31.25 kHz is a lesser-known sample rate used in the late 1980s and early 1990s by a few digital effects and at least one sampler.
As is often the case, it makes more sense when you look at it from the point of view of what's simplest to make.
When converting analogue signals into digital data or vice versa, you need to do so at a steady frequency. This is invariably achieved using a quartz crystal oscillator, which can send out evenly paced clock pulses as it's slightly stretched and squashed thousands or millions of times every second.
Two of the most common crystal oscillator frequencies, useful for all kinds of things, are exactly 1 MHz and 4 MHz. That is to say, you can very easily buy whole batches of electronic components that send out a steady stream of pulses at a rate of exactly one million times a second, or four million times a second.
This rather high frequency clock can then be converted into a lower frequency clock using a prescaler, by simply relaying one in every x pulses. There are two main kinds of prescaler: the fancier kind allow you to skip arbitrary numbers; the simpler kind, often made out of flipflops, are strictly limited to powers of two — they can only count one in every two pulses, or one in every four, or eight, or so on, doubling each time.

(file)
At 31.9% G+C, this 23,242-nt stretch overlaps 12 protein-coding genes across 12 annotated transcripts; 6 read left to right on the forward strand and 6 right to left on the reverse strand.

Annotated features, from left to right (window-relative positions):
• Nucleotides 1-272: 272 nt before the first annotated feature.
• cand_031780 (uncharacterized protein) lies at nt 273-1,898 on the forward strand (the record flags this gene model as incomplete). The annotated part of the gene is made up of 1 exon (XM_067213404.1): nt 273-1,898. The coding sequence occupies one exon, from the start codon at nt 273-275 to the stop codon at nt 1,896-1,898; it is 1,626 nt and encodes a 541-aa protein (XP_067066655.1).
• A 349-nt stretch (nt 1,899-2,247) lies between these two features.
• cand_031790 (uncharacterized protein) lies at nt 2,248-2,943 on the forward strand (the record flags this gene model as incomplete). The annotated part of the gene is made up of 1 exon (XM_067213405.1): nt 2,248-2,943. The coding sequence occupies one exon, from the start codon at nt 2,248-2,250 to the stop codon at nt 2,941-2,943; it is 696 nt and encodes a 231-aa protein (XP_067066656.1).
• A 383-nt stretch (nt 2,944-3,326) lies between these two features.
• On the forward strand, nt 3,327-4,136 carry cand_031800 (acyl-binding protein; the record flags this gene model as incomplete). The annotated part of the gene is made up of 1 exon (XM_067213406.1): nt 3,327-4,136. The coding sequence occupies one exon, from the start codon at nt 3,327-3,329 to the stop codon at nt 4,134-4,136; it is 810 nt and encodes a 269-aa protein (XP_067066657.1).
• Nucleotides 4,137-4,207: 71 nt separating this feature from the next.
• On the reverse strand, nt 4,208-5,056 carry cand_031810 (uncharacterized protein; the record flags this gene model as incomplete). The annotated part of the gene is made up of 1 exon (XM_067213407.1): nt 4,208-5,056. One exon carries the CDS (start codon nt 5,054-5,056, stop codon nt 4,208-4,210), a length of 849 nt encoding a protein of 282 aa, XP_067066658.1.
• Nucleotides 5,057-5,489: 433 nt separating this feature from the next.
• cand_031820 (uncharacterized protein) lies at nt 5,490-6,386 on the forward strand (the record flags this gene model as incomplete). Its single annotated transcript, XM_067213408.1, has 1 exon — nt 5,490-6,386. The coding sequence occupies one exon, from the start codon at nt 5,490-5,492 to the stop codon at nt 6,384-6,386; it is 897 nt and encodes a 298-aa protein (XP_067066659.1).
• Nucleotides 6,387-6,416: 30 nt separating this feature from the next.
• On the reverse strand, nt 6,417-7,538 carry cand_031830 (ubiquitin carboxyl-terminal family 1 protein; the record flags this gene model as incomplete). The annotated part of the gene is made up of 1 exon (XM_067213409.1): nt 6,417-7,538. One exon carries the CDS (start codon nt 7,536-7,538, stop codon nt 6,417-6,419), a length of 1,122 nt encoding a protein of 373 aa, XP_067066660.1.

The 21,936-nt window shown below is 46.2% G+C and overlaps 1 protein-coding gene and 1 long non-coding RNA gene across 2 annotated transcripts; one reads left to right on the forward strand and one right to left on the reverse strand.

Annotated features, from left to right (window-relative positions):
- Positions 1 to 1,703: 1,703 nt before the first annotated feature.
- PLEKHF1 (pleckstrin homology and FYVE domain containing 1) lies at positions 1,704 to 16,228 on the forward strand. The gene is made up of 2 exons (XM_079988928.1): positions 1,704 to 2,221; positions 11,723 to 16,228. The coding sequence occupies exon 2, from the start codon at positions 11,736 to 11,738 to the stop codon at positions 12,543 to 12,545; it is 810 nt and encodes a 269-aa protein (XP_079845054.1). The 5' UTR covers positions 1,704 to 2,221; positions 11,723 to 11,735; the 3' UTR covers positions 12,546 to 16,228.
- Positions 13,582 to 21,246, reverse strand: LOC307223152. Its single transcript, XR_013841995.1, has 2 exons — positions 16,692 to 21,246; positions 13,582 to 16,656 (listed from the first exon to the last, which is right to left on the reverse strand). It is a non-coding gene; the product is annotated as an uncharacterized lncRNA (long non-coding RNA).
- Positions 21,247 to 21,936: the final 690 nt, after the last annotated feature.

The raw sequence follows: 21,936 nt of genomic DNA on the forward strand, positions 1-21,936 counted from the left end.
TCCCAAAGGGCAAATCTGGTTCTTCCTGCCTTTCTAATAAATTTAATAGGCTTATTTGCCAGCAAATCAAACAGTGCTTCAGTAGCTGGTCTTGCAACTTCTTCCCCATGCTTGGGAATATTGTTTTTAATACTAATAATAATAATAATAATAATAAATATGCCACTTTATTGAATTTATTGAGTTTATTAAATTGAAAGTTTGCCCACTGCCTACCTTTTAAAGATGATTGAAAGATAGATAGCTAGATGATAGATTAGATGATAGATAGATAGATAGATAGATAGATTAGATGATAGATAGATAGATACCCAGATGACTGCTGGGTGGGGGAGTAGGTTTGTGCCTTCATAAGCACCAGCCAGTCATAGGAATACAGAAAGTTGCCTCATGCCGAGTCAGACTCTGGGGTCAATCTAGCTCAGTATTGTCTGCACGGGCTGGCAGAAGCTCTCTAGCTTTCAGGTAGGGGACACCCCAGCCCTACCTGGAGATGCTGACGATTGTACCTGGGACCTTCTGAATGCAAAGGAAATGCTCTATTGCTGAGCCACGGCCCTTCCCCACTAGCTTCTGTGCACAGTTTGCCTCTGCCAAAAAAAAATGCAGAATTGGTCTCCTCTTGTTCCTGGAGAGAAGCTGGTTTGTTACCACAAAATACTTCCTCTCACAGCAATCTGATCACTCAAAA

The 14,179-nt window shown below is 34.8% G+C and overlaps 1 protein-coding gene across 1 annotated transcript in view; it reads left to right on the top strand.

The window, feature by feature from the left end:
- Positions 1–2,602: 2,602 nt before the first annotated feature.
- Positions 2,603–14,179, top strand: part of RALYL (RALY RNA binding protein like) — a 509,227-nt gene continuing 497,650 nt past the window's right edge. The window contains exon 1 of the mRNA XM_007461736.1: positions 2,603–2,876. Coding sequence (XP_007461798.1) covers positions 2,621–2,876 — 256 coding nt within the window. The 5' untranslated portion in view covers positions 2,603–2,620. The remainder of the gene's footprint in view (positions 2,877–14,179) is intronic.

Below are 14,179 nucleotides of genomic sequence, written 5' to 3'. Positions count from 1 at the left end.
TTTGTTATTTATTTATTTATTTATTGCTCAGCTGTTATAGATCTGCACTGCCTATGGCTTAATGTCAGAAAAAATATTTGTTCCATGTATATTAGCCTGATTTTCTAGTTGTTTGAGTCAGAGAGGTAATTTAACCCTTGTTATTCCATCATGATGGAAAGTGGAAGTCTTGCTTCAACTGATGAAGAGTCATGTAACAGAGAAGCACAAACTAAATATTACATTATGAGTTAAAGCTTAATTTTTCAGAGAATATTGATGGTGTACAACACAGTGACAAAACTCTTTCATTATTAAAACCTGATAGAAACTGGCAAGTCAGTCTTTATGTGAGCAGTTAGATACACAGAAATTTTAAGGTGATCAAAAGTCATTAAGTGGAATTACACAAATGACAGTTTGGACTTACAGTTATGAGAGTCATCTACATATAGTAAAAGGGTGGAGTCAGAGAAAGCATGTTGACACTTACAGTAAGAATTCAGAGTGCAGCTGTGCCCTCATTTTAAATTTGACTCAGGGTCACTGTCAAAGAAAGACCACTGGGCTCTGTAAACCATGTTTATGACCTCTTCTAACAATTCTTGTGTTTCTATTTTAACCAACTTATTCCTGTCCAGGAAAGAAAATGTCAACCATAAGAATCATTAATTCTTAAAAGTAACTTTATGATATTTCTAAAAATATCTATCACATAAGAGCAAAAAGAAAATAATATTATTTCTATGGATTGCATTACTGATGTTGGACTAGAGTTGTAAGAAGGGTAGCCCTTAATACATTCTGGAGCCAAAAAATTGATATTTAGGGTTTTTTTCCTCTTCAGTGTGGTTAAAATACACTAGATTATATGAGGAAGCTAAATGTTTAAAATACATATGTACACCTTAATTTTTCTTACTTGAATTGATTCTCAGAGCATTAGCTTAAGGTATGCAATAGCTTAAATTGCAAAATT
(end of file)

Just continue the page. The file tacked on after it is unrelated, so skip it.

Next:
1 MHz ÷ 25, and 4 MHz ÷ 27, are exactly 31.25 kHz.
So by using a common 1 MHz or 4 MHz crystal oscillator, and a simple prescaler that can only divide that frequency by powers of two, you can get a handy steady stream of pulses at 31.25 kHz, suitable for ADCs and DACs working in the audio domain.
MIDI also works at a baud rate of 31.25 kbps, presumably for the same reason that it can be implemented using cheap and plentiful components.
As an added bonus, using the same frequency for both audio and data should surely simplify devices implementing both. There aren't many devices taking advantage of this, however, as most of the effects using a 31.25 kHz sample rate don't implement MIDI anyway, due to being at the budget end of their manufacturers' offerings.